Last month, IRC and our Pine Rockland Initiative hosted National Geographic Explorer Joel Sartore, world-renowned photographer and founder of the National Geographic’s Photo Ark project, who visited Miami-Dade County to document the work that IRC and partners are doing to restore habitat for the Miami tiger beetle, Bartram’s scrub hairstreak butterfly, and many other critters that inhabit the Richmond Pine Rocklands.
Working with Frank Ridgley and Tiffany Moore from Zoo Miami and other members of our collaborative team, Joel was also able to photograph both of our focal species as well as many other pine rockland invertebrates and native pine rockland plants.
A National Geographic Society film crew was on hand to film Joel as our project team and I showed him our restoration sites at US Coast Guard, Richmond Station, and Zoo Miami. Also, on hand were key partners from the US Fish and Wildlife Service, Sandra Sneckenberger, Kevin Kalasz, and Shawn Christopherson, US Coast Guard project liaison Megan Clouser, and IRC’s ecological restoration and management crew.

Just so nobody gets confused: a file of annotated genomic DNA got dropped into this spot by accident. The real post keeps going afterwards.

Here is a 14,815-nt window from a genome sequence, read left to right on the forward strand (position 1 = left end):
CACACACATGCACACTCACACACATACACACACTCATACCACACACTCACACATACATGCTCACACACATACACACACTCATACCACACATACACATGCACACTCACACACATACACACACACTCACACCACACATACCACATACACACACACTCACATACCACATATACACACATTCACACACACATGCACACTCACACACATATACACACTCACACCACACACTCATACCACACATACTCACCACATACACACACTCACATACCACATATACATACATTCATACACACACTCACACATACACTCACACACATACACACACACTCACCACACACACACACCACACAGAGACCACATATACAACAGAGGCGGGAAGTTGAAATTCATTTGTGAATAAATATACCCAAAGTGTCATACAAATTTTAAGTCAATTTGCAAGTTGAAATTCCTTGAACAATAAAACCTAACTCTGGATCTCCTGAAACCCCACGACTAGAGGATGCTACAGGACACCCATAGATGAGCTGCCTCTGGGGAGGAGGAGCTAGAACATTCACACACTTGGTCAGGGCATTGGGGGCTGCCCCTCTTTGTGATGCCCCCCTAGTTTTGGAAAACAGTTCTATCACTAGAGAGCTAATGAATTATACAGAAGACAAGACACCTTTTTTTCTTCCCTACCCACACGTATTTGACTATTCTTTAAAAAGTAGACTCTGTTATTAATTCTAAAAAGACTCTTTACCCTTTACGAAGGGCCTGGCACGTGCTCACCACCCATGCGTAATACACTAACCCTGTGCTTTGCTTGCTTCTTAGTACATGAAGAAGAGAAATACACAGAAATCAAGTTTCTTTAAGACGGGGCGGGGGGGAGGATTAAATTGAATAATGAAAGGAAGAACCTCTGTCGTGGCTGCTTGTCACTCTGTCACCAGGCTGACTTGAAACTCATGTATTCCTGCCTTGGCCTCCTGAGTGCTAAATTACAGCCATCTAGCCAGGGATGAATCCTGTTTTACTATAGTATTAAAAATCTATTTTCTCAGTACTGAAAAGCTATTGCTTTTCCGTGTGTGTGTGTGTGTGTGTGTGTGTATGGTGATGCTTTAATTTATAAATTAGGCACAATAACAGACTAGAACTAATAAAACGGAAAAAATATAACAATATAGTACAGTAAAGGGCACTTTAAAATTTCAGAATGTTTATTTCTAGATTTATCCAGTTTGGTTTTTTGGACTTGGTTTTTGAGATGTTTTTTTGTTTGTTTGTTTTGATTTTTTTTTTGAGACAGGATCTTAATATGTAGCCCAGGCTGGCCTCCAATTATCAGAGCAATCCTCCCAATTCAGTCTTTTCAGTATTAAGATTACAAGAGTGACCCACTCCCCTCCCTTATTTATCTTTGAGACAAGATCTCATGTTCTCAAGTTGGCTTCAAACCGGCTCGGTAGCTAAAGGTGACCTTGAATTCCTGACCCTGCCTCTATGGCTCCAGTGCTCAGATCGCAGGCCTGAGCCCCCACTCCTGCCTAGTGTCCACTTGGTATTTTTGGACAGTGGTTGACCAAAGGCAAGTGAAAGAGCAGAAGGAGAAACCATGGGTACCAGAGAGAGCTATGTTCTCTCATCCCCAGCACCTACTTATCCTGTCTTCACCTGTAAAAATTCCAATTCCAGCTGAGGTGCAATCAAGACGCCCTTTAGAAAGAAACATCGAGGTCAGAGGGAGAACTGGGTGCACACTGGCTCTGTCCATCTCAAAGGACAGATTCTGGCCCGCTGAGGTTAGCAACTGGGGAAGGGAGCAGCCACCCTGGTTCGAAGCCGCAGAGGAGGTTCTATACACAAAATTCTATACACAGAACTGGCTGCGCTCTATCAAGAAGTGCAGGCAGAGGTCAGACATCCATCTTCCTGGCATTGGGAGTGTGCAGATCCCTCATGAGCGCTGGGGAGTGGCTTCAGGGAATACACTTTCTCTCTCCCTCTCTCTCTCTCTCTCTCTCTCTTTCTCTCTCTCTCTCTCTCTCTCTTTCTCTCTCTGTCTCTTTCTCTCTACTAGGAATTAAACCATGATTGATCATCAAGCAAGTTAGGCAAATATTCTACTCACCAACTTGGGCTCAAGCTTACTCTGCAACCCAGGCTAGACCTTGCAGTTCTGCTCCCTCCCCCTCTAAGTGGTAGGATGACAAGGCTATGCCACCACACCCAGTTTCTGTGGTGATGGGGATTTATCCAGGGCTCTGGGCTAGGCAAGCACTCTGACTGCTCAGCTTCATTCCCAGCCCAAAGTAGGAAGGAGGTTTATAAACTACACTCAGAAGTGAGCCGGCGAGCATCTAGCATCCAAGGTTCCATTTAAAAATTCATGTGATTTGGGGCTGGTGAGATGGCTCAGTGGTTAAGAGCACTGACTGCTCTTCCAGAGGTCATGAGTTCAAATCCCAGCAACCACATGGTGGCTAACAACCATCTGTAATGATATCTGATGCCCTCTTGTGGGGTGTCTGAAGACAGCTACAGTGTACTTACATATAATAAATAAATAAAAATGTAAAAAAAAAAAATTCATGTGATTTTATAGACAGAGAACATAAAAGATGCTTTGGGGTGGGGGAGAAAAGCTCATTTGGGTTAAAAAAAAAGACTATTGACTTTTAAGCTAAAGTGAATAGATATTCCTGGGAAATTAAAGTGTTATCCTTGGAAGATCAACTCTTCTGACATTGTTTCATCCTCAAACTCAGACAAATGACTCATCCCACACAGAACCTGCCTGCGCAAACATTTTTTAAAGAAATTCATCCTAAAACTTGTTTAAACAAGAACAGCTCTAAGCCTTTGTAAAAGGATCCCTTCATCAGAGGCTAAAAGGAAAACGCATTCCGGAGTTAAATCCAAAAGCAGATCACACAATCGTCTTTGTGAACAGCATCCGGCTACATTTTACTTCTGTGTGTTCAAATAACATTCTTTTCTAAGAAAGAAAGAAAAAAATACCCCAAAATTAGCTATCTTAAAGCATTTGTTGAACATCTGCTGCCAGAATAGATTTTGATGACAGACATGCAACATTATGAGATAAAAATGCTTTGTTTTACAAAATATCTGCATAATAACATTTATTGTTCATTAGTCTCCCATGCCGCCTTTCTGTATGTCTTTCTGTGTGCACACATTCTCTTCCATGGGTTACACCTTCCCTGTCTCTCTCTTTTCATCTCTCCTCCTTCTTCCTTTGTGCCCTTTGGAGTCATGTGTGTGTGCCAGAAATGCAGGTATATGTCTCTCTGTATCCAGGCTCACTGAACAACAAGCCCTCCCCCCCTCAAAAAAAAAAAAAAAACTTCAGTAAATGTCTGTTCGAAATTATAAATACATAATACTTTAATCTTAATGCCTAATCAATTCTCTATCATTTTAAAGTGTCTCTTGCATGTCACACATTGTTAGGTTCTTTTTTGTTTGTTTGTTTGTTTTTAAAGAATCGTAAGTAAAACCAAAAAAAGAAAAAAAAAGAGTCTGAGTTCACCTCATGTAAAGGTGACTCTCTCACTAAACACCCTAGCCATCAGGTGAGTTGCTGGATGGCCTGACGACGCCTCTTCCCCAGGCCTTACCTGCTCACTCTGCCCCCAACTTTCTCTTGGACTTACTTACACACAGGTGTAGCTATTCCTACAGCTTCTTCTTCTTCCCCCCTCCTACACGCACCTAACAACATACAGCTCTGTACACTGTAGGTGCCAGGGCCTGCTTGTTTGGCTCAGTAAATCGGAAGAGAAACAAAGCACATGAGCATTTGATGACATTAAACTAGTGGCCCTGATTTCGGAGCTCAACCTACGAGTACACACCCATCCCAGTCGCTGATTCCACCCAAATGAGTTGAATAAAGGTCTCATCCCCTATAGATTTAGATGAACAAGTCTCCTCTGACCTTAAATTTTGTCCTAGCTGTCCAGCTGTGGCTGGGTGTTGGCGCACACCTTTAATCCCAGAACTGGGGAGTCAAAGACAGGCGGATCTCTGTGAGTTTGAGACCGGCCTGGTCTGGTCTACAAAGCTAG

In April, I had the honor of becoming a National Geographic Explorer and our project became the first ever funded by Photo Ark’s new Species Impact Initiative, which supports science-based, on-the-ground conservation projects chosen through a peer-reviewed grant process. The National Geographic Society will also elevate the profile of the conservationists, their work, and their focal species as part of its amplification of the Photo Ark. Baseline monitoring for our project began in April and restoration work in May, so we had some preliminary results to show Joel and his team.
The Richmond Pine Rocklands are both critically important for the survival of many pine rocklands plants and animals, and under constant threat. These threats can be acute impacts, particularly further intensification of development in the area, such as that proposed by Miami Wilds, as well as insidious cumulative threats including the lack of periodic fire, invasive species, and climate change. It is our hope that our project, assisted through funding and amplification by National Geographic Photo Ark, can demonstrate the need for and proof-of-concept that pine rocklands can be restored to the high integrity condition needed for their many native inhabitants, including plants, invertebrates, Florida bonneted bats, and many others.
Thanks to our collaborators, especially Sandra Sneckenberger and Frank Ridgley, for making this visit a success!
George Gann Founder and Executive Director